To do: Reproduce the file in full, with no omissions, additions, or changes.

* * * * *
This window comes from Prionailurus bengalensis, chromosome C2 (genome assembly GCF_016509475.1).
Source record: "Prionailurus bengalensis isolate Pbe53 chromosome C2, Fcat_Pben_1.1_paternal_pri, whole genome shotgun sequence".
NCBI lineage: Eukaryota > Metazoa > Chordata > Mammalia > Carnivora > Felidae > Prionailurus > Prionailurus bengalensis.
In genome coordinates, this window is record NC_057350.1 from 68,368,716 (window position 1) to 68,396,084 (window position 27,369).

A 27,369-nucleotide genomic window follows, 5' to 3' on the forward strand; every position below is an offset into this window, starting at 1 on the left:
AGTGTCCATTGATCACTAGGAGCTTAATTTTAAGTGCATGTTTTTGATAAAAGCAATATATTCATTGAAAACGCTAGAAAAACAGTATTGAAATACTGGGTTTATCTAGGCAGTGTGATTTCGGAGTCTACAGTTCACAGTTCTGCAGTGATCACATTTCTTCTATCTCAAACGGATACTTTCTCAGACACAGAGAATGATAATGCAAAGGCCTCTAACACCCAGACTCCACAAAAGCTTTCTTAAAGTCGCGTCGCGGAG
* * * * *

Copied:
This window comes from Prionailurus bengalensis, chromosome C2 (genome assembly GCF_016509475.1).
Source record: "Prionailurus bengalensis isolate Pbe53 chromosome C2, Fcat_Pben_1.1_paternal_pri, whole genome shotgun sequence".
NCBI lineage: Eukaryota > Metazoa > Chordata > Mammalia > Carnivora > Felidae > Prionailurus > Prionailurus bengalensis.
In genome coordinates, this window is record NC_057350.1 from 68,368,716 (window position 1) to 68,396,084 (window position 27,369).

A 27,369-nucleotide genomic window follows, 5' to 3' on the forward strand; every position below is an offset into this window, starting at 1 on the left:
AGTGTCCATTGATCACTAGGAGCTTAATTTTAAGTGCATGTTTTTGATAAAAGCAATATATTCATTGAAAACGCTAGAAAAACAGTATTGAAATACTGGGTTTATCTAGGCAGTGTGATTTCGGAGTCTACAGTTCACAGTTCTGCAGTGATCACATTTCTTCTATCTCAAACGGATACTTTCTCAGACACAGAGAATGATAATGCAAAGGCCTCTAACACCCAGACTCCACAAAAGCTTTCTTAAAGTCGCGTCGCGGAG